Credible sports sedan options aren’t as numerous as they once were but those who would rather have a quick car than a truck on their driveway should check out Infiniti’s Q50 Red Sport.
Those with $100k to splash on luxury wheels aren’t lacking for choice. There are all manner of SUVs, a few hyper-hatches, and the usual sedans, coupes, converts and wagons from the Euro marques. What if you’re after something particularly sporty?
Those aforementioned Euros will charge more for their performance variants, but search more liberally and there are the likes of Infiniti, a brand we haven’t featured much in the past. It has a set of worthy performance twins, one a coupe, the other a sedan, that offer equal amounts of luxury and sporting intent.
The coupe is the Q60 Red Sport which costs just under $100,000 but there’s also this Q50 sedan with the same engine and requiring fewer coins at $89,990, and it makes answering the $100k question that bit harder.
Powering this Red Sport is a boosted version of Nissan’s VR30 3.0-litre V6 delivering 298kW, with 475Nm on from 1600-5200rpm. That runs via a seven-speed auto to turn the rears. Q50 uses a Skyline platform with wishbones up front and a multilink rear. There are constantly adaptive dampers, a multitude of drive modes and something called Direct Adaptive Steering. This is electric steering in its truest guise.
When you turn the Q50’s steering wheel it sends a message to a control unit which sends a signal to the steering angle actuator living on the rack, and that turns the wheels. So, digital steering in other words. There is still a physical steering column, but only for safety’s sake, and it incorporates a clutch pack to disengage it from the process of steering. Without the physical connection between the steering and road wheels, they can filter more NVH, and there’s an increased level of customisation available to the driver.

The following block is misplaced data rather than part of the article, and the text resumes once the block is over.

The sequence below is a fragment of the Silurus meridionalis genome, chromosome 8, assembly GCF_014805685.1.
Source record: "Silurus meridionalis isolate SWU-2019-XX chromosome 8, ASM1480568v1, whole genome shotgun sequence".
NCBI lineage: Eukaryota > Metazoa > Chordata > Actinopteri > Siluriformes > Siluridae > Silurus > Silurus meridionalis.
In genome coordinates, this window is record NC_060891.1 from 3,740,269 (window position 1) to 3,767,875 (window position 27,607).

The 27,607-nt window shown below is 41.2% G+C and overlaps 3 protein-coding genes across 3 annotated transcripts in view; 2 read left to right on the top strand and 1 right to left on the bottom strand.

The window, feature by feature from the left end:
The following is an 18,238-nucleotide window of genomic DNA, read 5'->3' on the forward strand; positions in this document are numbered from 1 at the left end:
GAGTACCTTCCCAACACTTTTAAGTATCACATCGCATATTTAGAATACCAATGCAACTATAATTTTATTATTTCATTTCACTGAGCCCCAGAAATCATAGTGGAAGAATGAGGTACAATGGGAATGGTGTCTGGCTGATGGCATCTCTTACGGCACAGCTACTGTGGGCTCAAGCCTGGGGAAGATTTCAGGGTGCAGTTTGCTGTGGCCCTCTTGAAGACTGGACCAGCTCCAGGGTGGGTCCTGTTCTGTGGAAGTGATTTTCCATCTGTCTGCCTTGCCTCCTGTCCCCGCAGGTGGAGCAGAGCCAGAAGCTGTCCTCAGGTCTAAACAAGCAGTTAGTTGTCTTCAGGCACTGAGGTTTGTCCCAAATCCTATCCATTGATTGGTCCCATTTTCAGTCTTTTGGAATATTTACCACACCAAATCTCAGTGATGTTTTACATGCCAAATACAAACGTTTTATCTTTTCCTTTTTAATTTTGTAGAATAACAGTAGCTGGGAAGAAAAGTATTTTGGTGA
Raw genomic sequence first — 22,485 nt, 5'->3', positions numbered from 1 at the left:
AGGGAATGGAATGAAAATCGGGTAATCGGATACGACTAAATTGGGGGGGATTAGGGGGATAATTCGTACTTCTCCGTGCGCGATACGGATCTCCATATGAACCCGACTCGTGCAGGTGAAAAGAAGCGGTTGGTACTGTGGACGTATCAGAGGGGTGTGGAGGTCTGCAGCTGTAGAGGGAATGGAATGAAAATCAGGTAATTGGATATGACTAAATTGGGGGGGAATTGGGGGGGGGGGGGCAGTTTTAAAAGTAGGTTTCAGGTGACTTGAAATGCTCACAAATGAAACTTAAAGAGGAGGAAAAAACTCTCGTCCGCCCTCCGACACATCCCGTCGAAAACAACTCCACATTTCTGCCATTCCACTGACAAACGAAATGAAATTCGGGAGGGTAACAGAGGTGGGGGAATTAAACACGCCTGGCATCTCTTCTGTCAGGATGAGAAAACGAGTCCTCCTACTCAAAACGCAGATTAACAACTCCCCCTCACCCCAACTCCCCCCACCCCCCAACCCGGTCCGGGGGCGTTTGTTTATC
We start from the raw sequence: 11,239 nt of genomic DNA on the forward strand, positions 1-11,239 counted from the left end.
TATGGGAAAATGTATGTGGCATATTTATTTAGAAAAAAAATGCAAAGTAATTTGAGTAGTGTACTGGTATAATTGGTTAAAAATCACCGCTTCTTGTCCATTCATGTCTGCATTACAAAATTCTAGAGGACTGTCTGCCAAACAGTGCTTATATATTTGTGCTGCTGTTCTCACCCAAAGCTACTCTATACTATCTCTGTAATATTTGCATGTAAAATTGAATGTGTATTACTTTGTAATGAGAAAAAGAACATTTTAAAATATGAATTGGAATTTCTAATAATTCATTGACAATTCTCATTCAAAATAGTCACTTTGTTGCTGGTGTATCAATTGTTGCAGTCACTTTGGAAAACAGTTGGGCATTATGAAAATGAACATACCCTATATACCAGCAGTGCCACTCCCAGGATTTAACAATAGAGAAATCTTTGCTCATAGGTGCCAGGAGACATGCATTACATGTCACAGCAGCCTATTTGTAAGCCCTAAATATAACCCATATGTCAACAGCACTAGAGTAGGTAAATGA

You can alter the steering weight from comfort to sport plus, but also the level of response, making the steering turn more quickly away from centre if you want. So how does it feel? Well, quite normal really. You’re not overly aware that a stream of zeroes and ones is responsible for changing the wheel direction. With the rack’s responsiveness dialled right up, the Q50 turns quickly into bends, but it’s not ‘darty’ as they say.
The weighting in the three different settings is consistent and the Q50 filters the bumps you’d rather not know about. Yet there is enough of a ‘connection’ to let you know when the tyres are beginning to stress in the bends. The Q50 grips well on the front, the chassis balanced and the body movements checked by a sporty but measured suspension tune. When you’ve given the front as much as it will take, you can either ease off, or better still, squeeze the gas to entice the rear end around a little. Well, at least with the ESC off.
This we reckon could be tuned better; it’s often limiting the fun but on wintry roads, common sense said it was better to leave it on as there is a deficit of traction here. The rear treads do their best to stick the grunt but the pair of turbos rabidly stoke the fire of the V6, and the twist is ever present. The stout torque curve rises quickly and sticks around, giving this Q50 real muscle.